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Author Topic: Excited Just got a call to remove a hive in the hollow of a Tree.  (Read 8649 times)
Cindi
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« Reply #20 on: February 14, 2008, 08:49:34 AM »

Angi, whew!!!!  That is scarey stuff, all I can say is go, girl, go, you are an amazing woman, and I can't wait to hear how things turned out for you.  You have got the guts of something else in this world, I love that adventuresome part of the human being.  Wishing you all the luck that I can muster, and that is a lot of wonderful and great wishes, hee, hee  Smiley Smiley Smiley  Have an awesome and wonderful day on our earth.  Cindi
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There are strange things done in the midnight sun by the men who moil for gold.  The Arctic trails have their secret tales that would make your blood run cold.  The Northern Lights have seen queer sights, but the queerest they ever did see, what the night on the marge of Lake Lebarge, I cremated Sam McGee.  Robert Service
Angi_H
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« Reply #21 on: February 14, 2008, 11:30:40 PM »

Well tomorrow is the day. We reserved a ladder and we are going late afternoon. I will take the camera up the ladder with me. I am crossing my fingers and hoping. Well for the last 3 days we have almost hit 70 degrees. But chilly at night. There was flights going on when we were there taking pictures and trying to figure out a plan of attack. I am going to give him a stack of business cards as well. As last year his mom had a swarm in one of her bushes they called a beek who came out. I am not charging yet as I dont even have my bees. And he said he would not have called if he would not have found someone to do it for free.  And who also wanted the bees to save them. So cross your all fingers and wish me luck. As I will need it. I am also using a climbing harness.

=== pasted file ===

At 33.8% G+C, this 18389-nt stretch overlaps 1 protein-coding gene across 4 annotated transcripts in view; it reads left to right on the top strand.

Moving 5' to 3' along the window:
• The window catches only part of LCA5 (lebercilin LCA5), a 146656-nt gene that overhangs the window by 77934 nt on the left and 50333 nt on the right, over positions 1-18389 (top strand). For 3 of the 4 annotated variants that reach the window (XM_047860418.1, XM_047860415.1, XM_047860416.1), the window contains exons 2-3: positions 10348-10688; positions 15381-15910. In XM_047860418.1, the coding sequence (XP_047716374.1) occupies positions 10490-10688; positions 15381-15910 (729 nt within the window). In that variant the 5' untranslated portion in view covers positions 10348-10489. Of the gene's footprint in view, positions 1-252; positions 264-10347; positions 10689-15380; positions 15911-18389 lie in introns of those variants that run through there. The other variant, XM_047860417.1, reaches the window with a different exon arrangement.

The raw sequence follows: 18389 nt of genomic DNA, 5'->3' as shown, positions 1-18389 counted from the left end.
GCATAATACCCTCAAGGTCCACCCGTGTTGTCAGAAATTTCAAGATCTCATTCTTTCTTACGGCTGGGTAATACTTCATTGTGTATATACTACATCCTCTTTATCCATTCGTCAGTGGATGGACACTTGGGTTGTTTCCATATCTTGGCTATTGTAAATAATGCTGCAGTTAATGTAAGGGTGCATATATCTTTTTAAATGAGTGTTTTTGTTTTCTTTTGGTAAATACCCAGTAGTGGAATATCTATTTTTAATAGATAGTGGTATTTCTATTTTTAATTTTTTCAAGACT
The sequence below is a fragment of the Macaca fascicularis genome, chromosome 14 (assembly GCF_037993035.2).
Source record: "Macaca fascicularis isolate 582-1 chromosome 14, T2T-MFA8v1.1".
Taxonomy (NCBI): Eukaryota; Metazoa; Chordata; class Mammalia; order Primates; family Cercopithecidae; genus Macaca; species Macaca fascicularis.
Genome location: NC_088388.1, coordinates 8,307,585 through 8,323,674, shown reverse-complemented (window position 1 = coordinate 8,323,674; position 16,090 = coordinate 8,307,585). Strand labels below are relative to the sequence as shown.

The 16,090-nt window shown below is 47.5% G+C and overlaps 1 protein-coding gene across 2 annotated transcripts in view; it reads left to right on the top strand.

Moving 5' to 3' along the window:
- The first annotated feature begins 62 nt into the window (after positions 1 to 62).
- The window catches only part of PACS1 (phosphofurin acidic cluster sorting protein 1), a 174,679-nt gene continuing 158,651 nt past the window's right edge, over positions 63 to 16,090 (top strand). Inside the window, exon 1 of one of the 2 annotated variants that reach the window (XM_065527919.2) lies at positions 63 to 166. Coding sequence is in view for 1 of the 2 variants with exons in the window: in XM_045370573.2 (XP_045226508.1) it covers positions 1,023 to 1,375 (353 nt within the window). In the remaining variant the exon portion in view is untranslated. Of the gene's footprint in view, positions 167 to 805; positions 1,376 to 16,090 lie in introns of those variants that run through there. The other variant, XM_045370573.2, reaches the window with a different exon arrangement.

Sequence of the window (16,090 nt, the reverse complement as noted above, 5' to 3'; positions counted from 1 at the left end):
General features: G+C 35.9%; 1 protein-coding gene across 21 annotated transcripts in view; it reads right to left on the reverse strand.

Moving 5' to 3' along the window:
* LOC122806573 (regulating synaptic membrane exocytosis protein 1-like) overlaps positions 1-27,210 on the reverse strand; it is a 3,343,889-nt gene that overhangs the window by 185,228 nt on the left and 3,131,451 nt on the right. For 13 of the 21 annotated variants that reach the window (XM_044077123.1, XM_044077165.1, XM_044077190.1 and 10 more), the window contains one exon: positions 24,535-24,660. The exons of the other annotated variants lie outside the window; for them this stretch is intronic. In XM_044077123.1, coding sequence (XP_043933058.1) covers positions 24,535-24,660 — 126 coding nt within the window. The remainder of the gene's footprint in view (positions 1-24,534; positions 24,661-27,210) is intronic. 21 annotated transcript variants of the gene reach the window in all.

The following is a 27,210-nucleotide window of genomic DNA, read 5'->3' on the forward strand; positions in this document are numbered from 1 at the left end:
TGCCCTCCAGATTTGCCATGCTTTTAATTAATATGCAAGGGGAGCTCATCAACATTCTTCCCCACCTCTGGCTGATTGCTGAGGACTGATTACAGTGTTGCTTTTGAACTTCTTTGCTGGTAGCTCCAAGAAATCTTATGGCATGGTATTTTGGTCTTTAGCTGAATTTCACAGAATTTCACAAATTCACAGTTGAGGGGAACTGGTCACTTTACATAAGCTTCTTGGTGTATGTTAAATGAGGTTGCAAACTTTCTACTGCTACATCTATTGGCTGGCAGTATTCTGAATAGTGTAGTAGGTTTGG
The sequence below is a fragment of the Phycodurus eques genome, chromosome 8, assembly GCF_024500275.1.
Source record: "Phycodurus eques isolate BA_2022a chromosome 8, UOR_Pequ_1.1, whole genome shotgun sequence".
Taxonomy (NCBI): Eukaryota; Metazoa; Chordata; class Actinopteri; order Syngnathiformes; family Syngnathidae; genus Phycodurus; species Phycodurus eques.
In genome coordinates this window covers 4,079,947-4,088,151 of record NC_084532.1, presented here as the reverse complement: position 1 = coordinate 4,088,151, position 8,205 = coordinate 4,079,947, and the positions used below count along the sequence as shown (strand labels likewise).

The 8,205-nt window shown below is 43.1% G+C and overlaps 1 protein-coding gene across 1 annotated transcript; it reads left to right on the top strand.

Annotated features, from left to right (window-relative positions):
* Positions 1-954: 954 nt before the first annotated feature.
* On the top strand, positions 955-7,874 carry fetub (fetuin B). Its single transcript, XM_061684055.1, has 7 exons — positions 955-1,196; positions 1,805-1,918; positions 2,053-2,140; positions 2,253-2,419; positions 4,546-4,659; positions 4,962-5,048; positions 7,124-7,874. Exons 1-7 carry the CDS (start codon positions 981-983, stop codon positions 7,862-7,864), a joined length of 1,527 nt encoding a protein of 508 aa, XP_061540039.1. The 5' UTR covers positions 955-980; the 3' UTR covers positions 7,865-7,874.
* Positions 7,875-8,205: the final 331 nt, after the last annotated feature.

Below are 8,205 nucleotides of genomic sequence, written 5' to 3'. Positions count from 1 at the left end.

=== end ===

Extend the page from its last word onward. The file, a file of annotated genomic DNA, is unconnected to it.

Angi
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JP
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« Reply #22 on: February 15, 2008, 12:38:43 AM »

See if you can put out a swarm trap, it seems they have bees often. Get you a good swarm, Good luck with the tree, and be careful up there.

....JP
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Cindi
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« Reply #23 on: February 15, 2008, 09:41:46 AM »

Angi, your adventure is beginning probably in a few hours time from now, we will hear your stories probably tomorrow morning.  Now that will make for some interesting reading for when I arise, bright and early.  Best of luck again said, enjoy this day, and be so careful, girl.  Cindi
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There are strange things done in the midnight sun by the men who moil for gold.  The Arctic trails have their secret tales that would make your blood run cold.  The Northern Lights have seen queer sights, but the queerest they ever did see, what the night on the marge of Lake Lebarge, I cremated Sam McGee.  Robert Service
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« Reply #24 on: February 16, 2008, 02:38:19 AM »